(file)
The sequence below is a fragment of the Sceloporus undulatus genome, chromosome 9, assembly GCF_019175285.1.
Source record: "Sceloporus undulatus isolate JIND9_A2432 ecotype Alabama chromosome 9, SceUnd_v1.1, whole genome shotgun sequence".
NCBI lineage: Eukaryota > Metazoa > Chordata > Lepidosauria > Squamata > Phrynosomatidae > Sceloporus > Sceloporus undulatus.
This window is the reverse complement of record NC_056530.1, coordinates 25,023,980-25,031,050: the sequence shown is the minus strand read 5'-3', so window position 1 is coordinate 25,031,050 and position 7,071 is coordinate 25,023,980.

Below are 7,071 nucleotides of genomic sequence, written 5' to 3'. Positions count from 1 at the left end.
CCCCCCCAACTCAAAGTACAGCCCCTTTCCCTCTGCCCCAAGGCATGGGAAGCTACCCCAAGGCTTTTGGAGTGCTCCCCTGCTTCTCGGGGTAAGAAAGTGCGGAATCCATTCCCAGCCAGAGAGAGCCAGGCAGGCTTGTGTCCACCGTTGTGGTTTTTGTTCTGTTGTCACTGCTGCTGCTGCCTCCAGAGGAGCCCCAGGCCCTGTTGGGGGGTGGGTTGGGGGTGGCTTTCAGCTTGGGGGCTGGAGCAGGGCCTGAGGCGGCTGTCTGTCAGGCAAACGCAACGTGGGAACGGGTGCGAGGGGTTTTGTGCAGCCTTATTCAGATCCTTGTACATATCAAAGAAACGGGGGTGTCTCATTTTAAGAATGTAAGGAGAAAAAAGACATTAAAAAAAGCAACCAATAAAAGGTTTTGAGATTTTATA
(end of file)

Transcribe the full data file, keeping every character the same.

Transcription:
The sequence below is a fragment of the Sceloporus undulatus genome, chromosome 9, assembly GCF_019175285.1.
Source record: "Sceloporus undulatus isolate JIND9_A2432 ecotype Alabama chromosome 9, SceUnd_v1.1, whole genome shotgun sequence".
NCBI lineage: Eukaryota > Metazoa > Chordata > Lepidosauria > Squamata > Phrynosomatidae > Sceloporus > Sceloporus undulatus.
This window is the reverse complement of record NC_056530.1, coordinates 25,023,980-25,031,050: the sequence shown is the minus strand read 5'-3', so window position 1 is coordinate 25,031,050 and position 7,071 is coordinate 25,023,980.

Below are 7,071 nucleotides of genomic sequence, written 5' to 3'. Positions count from 1 at the left end.
CCCCCCCAACTCAAAGTACAGCCCCTTTCCCTCTGCCCCAAGGCATGGGAAGCTACCCCAAGGCTTTTGGAGTGCTCCCCTGCTTCTCGGGGTAAGAAAGTGCGGAATCCATTCCCAGCCAGAGAGAGCCAGGCAGGCTTGTGTCCACCGTTGTGGTTTTTGTTCTGTTGTCACTGCTGCTGCTGCCTCCAGAGGAGCCCCAGGCCCTGTTGGGGGGTGGGTTGGGGGTGGCTTTCAGCTTGGGGGCTGGAGCAGGGCCTGAGGCGGCTGTCTGTCAGGCAAACGCAACGTGGGAACGGGTGCGAGGGGTTTTGTGCAGCCTTATTCAGATCCTTGTACATATCAAAGAAACGGGGGTGTCTCATTTTAAGAATGTAAGGAGAAAAAAGACATTAAAAAAAGCAACCAATAAAAGGTTTTGAGATTTTATA